4-36-1 ‘Feng Yi Ting’ comes together, combining cultures

Spoleto Festival USA 2012 - Feng Yi Ting

Review BY YIORGOS ?VASSILANDONAKIS

Special to The Post and Courier

Feng Yi Ting plays like a traditional Chinese theater piece. On one level, that is, because on another very interesting level, it offers a deeper, poignant perspective on tradition vs. transition, on cross-pollination of cultures, on the age of globalization itself.

Guo Wenjing is as Chinese as it gets. Part of the select group of composers accepted to the Beijing Central Conservatory, known as the Class of 1956, he is the only one who chose to stay in his homeland, unlike some of his colleagues who have enjoyed successful careers in the West. They, too, use traditional Chinese influences in their music. But no one can quite “walk the walk” like Guo Wenjing, who has developed a language that has completely assimilated genuine (and constantly developing) Chinese elements within a contemporary language that owes much to Stravinsky and Lutoslawski. It’s precisely in this intentional duality where the success of his music lies.

Feng Yi Ting has a straightforward setup, very operatic actually. The plot tells of an ambitious and strong woman who takes control of her world using her charm and seduction, and whose defining line is: “I’d rather be a broken piece of jade, than an intact tile of clay.”

The story is told from the perspective of the heroine, very traditionally, and on one level, it could have been presented as a traditional Chinese play with not much else happening. The composer, however, treats the above setup as an object put through a prism of non-traditional harmonic, rhythmic and timbral elements, creating a kaleidoscopic swirl of sounds, which the brilliant director Atom Egoyan sets on stage with remarkable refinement and sensitivity.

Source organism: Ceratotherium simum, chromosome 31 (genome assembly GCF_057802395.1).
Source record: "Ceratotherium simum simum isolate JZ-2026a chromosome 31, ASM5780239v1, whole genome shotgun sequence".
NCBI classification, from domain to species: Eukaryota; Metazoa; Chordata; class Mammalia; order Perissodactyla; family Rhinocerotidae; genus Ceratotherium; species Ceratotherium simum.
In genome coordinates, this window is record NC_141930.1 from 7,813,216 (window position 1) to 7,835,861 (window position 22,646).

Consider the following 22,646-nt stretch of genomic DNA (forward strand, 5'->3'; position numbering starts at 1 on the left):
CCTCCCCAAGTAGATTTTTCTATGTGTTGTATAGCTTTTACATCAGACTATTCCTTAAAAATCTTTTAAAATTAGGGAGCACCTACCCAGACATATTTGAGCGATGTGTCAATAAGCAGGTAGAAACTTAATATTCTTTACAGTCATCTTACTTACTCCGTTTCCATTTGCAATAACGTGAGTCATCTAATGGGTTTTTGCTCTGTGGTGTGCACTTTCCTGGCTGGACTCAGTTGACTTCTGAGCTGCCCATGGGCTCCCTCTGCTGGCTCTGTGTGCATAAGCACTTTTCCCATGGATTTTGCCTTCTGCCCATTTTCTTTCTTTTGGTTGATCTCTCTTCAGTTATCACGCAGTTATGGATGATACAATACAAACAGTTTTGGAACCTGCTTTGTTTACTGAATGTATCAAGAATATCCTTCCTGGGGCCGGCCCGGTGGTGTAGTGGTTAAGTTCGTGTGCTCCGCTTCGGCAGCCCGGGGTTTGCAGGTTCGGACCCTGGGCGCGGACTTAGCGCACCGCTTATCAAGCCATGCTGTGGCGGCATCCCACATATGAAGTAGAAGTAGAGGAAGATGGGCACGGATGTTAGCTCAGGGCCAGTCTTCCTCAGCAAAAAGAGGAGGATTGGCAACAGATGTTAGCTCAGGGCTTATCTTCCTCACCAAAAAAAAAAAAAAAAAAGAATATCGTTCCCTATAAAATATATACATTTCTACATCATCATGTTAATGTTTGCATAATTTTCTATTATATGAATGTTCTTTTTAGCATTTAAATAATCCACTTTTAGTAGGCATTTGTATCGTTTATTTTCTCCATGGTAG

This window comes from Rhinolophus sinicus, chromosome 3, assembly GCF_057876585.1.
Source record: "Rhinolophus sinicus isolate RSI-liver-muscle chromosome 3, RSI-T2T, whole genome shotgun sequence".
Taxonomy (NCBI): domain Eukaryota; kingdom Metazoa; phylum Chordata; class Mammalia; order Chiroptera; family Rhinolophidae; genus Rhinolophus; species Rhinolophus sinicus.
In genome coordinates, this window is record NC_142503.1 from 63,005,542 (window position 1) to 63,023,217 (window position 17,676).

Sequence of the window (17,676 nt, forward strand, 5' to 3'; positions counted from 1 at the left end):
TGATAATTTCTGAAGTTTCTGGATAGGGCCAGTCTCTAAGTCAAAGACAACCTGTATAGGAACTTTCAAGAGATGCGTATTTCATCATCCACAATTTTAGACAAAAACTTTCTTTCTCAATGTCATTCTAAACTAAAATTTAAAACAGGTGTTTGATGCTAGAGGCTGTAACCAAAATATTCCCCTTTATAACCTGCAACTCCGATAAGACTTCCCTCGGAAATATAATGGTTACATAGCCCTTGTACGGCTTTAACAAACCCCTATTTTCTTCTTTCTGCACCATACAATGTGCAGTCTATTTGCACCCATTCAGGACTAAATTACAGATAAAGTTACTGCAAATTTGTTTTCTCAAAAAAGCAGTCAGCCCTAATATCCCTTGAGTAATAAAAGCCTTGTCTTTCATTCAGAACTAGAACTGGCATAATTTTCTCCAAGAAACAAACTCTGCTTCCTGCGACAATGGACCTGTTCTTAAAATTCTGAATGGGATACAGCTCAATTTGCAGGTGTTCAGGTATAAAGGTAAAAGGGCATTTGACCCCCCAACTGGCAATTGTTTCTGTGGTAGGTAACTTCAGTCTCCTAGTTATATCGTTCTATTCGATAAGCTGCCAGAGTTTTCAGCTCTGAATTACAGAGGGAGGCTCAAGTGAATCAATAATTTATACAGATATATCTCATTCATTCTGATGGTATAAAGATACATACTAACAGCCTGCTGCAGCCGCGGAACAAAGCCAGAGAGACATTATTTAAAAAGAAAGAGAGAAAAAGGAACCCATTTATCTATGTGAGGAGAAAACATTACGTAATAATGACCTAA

The opera is minimally scored for a mixed ensemble of 15 players, among them a dizi (bamboo flute), a sheng (Chinese mouth organ), a pipa, an erhu and several exotic percussion instruments, augmented by a Western string quartet, wind trio and harp.

The inventive score is lean, percussive, buoyant and quite colorful, at times using the instrumentalists as a unison choir and employing extended techniques, all in context and good taste. There are several extended percussive passages driving the action, culminating in wonderful bursts of sound, followed by resonant space, as well as freer quasi-aleatoric sections that allow the piece to ebb and flow very gracefully.

Language is important in Guo Wenjing’s music, and it’s apparent that the rhythms, pitch patterns and prosodies of his native tongue are making their way into the shaping of the musical gestures.

The two characters sing in the traditional Chinese way, a virtuosic, high-pitched nasal falsetto with lots of inflections and wide vibrato that takes a bit to get used to but is nevertheless delivered brilliantly by the soprano Shen Tiemei, a wonderful presence on the stage, and tenor Jiang Qihu.

I wish I had an ear for the subtleties of the language. Then again, this production was intended for a Western audience, and, as mentioned before, the language neatly fits into the larger picture as an object of sorts.

Egoyan is a master storyteller, and he is the real auteur of this production, as he was able to capture the concept of the score and blow it up on the stage and screen, using technology seamlessly, with an eye and sensibility that channeled Bernardo Bertolucci and Sergio Leone. Surely he must have had in mind the shadow theater scene in “Once Upon a Time in America” when he was devising his concept for “Feng Yi Ting.”

Through the use of projection, shadow play, and spectacular video art by Tsang Kin-Wah, he and his set designer Derek McLane create a surreal surrounding veil to the story that takes it out of its geographical and temporal confines and turns it into a universal experience.

The juxtaposition of the characters dressed stunningly in vivid colors by Han Feng, against black and white grainy projections of themselves, shadow figures, and a moving assembly line of statuettes combined seamlessly into a swirling collage that consumed the audience.

The highest achievement of this production was getting all the proportions right. The duration, scope, size of ensemble, stage and projection proportions, even the choice of venue — the wonderful Dock Street Theatre — came together perfectly to tell a story. Isn’t that the very essence of opera?